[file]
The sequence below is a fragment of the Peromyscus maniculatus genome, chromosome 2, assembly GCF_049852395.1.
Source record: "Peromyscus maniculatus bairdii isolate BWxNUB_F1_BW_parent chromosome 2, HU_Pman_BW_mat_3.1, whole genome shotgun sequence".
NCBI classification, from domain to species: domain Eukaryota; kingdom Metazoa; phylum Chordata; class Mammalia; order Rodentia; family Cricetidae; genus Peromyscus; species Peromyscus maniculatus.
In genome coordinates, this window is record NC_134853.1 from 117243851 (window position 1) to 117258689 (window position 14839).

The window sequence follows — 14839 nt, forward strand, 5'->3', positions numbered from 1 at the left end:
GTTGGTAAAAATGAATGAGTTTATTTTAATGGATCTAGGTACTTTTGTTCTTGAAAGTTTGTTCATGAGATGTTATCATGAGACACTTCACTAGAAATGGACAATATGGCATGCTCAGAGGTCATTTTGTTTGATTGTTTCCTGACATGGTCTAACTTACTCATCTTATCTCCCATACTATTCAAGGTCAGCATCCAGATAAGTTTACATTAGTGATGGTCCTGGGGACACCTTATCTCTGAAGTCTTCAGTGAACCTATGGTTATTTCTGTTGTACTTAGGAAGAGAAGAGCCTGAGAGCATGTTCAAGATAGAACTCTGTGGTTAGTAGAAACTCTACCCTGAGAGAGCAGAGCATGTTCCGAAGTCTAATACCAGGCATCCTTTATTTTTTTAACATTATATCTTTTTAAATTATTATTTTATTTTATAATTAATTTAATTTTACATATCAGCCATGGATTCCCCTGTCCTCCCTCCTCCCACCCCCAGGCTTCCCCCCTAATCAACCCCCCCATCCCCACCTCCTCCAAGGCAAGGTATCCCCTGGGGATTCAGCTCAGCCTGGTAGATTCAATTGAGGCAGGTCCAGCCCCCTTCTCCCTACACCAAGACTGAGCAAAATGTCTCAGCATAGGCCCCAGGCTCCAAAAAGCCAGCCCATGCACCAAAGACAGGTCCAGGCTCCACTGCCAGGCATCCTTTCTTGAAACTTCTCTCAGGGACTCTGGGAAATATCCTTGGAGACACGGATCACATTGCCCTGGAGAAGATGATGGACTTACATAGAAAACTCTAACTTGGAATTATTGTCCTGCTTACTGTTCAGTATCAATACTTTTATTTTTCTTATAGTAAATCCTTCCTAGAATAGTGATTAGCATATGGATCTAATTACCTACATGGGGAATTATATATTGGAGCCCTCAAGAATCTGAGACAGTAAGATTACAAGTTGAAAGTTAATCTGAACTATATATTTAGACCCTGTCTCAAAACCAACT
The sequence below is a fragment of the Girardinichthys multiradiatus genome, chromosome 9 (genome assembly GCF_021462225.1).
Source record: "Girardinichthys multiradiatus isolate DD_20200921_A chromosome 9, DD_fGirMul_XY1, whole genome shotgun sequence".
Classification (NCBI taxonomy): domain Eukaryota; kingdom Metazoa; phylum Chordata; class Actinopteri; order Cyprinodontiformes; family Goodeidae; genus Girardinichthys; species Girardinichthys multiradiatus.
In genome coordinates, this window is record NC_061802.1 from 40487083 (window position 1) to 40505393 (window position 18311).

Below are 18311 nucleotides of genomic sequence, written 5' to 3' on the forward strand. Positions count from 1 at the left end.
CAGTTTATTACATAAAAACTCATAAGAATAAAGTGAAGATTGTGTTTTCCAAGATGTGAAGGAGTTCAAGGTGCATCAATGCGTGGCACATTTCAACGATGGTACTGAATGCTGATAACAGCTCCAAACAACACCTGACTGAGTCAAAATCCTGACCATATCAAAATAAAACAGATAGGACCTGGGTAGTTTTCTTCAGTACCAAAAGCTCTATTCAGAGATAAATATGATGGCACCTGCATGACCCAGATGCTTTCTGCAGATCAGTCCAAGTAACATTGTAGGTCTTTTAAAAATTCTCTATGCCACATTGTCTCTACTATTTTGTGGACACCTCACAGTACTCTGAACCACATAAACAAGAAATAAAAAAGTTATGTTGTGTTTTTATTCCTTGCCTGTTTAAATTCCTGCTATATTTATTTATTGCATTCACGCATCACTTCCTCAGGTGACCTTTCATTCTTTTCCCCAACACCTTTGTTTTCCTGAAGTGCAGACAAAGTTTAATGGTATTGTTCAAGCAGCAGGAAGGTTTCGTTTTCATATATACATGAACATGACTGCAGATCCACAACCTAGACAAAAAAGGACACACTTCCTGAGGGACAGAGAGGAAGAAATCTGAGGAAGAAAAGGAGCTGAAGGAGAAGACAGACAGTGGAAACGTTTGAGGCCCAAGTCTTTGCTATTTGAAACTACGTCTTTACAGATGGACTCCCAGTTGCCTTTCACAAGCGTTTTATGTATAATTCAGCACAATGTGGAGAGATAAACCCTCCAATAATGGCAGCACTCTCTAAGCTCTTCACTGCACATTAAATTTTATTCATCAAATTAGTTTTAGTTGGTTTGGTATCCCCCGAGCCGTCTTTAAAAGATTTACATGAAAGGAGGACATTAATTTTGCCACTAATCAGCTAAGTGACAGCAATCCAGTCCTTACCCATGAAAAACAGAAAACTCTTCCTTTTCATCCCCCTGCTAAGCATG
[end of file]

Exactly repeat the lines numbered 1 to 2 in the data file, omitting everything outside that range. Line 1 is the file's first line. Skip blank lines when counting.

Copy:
The sequence below is a fragment of the Peromyscus maniculatus genome, chromosome 2, assembly GCF_049852395.1.
Source record: "Peromyscus maniculatus bairdii isolate BWxNUB_F1_BW_parent chromosome 2, HU_Pman_BW_mat_3.1, whole genome shotgun sequence".